But boy, was I glad that I was wrong (about the movie, that is!)! This movie was not anything I mentioned above and turned out to be pretty much the bang I was looking for!

For starters, it’s probably the first sports movie about India that takes up real issues and attempts to capture the struggle of sportsmen (actually sports-women) in a team sport. Jo Jeeta Wahi Sikander was another exciting movie of this genre that I can recall but even that was about cycling, an individual sport, and individual excellence is not really something to write about in this country with probably the largest number of individual superstars.

Chak de India strives to showcase the struggle of a man from the point he was disgraced by the people of his country to his well deserved moment of joy and pride when he helps bring the Women’s World Cup home. And it’s the journey between these two points in his life that is more exciting than the final result that makes the movie such a treat to watch. While the fact that a movie from the Yash Chopra bandwagon looked at real problems in hockey hit me as a pleasant surprise, what made the deal a whole lot sweeter was the little nuances that the film brings out about the typical Indian mindset not just towards the game but also towards each other and ofcourse towards public figures who are made demi-gods in moments, crushed to the ground equally sooner and then returned back to their seats among the stars of the celebrity sky with as much as just one flash of brilliance.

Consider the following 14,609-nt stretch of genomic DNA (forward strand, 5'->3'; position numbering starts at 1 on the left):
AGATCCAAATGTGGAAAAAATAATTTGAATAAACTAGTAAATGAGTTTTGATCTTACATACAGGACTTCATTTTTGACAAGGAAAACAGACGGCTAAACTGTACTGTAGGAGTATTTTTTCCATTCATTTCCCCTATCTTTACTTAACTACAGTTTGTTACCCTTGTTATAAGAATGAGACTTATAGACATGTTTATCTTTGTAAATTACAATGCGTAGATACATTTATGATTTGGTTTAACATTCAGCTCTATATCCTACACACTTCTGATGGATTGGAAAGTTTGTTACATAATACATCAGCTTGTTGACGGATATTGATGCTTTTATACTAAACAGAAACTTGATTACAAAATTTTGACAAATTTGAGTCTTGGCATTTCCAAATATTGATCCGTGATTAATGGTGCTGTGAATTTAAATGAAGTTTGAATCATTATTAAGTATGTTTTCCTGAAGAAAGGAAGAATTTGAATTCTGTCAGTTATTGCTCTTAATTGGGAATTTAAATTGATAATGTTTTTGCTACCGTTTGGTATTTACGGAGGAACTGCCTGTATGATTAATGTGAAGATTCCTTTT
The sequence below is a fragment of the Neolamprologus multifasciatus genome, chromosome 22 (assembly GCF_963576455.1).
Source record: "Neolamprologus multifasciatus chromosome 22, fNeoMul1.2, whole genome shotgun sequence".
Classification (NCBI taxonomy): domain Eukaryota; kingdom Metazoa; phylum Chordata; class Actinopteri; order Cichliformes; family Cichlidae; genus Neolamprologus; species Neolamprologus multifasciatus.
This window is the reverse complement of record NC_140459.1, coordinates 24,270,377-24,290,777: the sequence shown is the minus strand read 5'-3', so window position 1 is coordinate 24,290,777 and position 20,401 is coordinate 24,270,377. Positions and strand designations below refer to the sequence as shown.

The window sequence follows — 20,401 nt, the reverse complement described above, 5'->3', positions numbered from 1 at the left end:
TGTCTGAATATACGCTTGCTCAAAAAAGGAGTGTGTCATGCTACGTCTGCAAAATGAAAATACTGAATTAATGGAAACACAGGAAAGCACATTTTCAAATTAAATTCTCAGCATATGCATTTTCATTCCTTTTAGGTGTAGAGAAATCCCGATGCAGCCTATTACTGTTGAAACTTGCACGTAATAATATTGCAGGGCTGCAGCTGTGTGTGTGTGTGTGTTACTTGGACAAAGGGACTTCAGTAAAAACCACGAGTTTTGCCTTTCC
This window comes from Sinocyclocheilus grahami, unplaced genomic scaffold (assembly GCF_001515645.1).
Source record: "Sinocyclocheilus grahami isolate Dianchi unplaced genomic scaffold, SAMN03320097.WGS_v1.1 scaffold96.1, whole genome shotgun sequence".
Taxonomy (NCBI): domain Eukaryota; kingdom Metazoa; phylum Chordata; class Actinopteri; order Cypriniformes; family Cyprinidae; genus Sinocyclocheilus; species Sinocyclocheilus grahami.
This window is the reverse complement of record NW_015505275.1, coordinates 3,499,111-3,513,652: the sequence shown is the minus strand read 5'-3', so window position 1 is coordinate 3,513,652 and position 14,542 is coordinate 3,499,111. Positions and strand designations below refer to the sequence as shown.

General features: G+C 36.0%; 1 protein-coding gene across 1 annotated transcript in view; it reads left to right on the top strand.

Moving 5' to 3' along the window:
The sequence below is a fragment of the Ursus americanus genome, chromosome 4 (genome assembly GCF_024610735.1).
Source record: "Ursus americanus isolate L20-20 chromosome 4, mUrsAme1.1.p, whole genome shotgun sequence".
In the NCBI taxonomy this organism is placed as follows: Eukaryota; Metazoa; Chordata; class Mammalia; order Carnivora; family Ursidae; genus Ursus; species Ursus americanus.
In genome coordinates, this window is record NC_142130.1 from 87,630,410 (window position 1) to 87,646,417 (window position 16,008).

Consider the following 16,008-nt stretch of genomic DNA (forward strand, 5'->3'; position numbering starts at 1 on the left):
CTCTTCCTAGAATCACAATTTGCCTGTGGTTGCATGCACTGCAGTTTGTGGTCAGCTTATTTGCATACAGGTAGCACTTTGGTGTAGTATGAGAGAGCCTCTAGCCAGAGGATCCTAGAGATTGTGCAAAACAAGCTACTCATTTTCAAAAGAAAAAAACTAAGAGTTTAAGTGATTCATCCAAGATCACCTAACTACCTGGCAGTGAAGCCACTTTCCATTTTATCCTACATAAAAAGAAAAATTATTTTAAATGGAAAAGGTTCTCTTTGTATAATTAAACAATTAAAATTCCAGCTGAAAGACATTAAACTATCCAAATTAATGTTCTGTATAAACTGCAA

The plot is loosely based on the life of Mir Ranjan Negi, the Indian goalkeeper in the 1982 Asiad Games Final where India lost to arch rival Pakistan by a whopping 7-1. Negi was made the scapegoat for that defeat and the humiliation made him vanish from the hockey scene for years only to return as the coach of the Indian Women’s Hockey team and lead them to victory in the Commonwealth games in 2002.

The movie does add some twists of its own for adding drama. Negi becomes Kabir Khan so that there can be that extra sting in the humiliation. 20 years is reduced to 7 so that Shah Rukh does not have to get the “Anupam Kher hair style” to match the real coach! But it is the girls that represent the teething issues facing Indian Hockey today and in doing that, carry the movie not only on their athletic shoulders but their hockey sticks, whims and fancies, bitching and most of all their enthsiasm for the sport. Representing different states and teams, the girls intuitively refuse to break away from their regional identities, causing rival groups to be formed – an issue that has always haunted the Indian teams. They have always been accused of not playing as a team. The film portrays the differences with a generous sprinkle of humour. The coach is aware of all that and works on the team building aspect. The girls learn the importance of team work painfully. But as they learn the all important art of team building, they also learn about their own  weaknesses and strengths. It is the beauty of the girls’ journey from them being the best player in their states to them being the best players for the Indian team. The other ills plaguing all sports in this country viz. politics in associations, sports bodies being lead by people with no interest in the betterment of facilities and the charm of the foreign trip is also subtly shown.